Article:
Friday, May 19, 2017

Running and Exploring a Docker Linux Container

Sometimes the best way to troubleshoot and understand how a Docker Container works, is by exploring the Container. While I believe there are couple of ways to explore, one of the ways I really found useful is docker exec. Basically docker exec let’s you run commands inside a Container, and for a Linux Container we can use docker exec to bash in and run shell commands.

But to bash in of course, you need to have the Container in running state. Here in this post, I have explained how you can setup your own Container, specifically a Linux Container with ASP.NET Core MVC Application running inside.

So let’s proceed.

Currently I have no Containers running.
image
docker ps -a
And I have following set of Images.
image
docker images
Here the dockerwebapp is the Image that I am planning of creating and running a Container from.
I can run the Container by issuing  docker run.
# Runs in the foreground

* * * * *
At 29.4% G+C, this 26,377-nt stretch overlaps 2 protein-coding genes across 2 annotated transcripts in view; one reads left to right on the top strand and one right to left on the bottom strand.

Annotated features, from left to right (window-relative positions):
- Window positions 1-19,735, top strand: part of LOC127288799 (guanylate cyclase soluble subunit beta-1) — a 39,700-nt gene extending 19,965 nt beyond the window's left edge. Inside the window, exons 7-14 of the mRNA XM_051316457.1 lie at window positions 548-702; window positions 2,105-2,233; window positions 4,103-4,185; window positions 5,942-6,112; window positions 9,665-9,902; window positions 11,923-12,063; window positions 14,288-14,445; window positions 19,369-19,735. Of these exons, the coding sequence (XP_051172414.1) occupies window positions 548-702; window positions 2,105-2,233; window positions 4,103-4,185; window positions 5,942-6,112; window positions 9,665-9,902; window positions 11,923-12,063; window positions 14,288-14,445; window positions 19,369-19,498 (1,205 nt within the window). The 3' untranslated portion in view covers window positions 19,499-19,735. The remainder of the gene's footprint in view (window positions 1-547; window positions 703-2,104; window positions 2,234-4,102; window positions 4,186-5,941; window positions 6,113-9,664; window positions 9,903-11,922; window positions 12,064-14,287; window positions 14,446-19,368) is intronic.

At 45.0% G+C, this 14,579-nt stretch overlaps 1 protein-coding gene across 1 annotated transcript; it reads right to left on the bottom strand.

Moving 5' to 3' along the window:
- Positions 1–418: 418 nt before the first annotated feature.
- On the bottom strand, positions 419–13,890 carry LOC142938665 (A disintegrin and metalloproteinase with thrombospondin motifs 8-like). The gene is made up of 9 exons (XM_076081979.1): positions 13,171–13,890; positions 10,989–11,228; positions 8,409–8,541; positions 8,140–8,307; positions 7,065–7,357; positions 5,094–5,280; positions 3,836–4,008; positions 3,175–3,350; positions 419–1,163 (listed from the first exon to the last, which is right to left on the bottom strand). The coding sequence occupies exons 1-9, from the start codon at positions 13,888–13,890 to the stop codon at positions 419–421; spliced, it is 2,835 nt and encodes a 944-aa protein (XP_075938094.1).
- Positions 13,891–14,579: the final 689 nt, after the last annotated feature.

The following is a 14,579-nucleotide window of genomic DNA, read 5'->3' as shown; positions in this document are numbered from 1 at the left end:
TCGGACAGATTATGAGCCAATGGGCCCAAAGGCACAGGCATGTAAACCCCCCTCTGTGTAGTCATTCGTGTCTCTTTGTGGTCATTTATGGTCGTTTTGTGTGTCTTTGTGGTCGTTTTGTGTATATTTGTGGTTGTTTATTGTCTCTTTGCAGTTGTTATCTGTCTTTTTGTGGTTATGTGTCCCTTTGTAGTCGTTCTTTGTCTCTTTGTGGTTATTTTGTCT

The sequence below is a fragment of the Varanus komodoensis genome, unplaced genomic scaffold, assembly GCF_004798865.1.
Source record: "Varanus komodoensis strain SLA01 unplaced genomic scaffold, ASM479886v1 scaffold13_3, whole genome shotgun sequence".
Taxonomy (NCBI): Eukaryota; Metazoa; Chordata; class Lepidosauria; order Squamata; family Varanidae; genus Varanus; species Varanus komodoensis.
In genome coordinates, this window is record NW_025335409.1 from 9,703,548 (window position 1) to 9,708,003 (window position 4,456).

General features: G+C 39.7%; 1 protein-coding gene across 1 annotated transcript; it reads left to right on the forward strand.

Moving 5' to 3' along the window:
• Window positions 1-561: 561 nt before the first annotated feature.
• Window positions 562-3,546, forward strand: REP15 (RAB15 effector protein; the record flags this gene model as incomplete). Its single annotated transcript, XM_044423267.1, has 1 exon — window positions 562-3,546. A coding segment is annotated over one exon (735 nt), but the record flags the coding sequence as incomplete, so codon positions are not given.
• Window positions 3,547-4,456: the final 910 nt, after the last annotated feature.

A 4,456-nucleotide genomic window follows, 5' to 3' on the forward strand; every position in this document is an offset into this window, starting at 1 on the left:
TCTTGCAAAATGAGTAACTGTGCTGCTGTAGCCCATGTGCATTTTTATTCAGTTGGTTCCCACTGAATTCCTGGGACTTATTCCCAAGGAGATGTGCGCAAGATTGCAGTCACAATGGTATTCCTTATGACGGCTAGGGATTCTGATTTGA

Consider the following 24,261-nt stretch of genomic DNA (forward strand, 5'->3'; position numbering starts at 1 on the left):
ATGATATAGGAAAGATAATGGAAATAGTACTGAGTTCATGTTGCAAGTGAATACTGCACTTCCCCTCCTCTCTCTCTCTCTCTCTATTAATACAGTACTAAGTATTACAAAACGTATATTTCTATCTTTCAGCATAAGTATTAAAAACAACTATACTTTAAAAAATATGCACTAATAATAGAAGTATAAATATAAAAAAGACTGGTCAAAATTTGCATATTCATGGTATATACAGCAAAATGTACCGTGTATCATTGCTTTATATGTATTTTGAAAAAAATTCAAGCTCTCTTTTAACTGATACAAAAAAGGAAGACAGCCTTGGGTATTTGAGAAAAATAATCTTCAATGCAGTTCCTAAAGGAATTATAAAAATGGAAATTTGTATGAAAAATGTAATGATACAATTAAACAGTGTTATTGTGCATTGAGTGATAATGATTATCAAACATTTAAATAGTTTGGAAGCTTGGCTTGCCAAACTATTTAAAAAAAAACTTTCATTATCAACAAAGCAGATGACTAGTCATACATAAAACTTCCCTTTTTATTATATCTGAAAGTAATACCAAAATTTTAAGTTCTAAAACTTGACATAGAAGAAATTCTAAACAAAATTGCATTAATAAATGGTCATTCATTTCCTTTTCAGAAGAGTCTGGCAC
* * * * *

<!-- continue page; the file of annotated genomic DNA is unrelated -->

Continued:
# Even if pressed Ctrl+C, Container is still running
PS C:\WINDOWS\system32> docker run dockerwebapp
 
# Runs in the background/detached
PS C:\WINDOWS\system32> docker run -d dockerwebapp
 
# Runs in the foreground
# If pressed Ctrl+C, Container will stop running
# Container will be displayed in docker ps -a
PS C:\WINDOWS\system32> docker run -it dockerwebapp
 
# Runs in the foreground
# If pressed Ctrl+C, Container will stop running and will get deleted
PS C:\WINDOWS\system32> docker run -it –-rm dockerwebapp
In this case, I am going to run docker run –d dockerwebapp as I want the Container to be running in the background, so for next docker commands, I don’t want to open up another PowerShell window.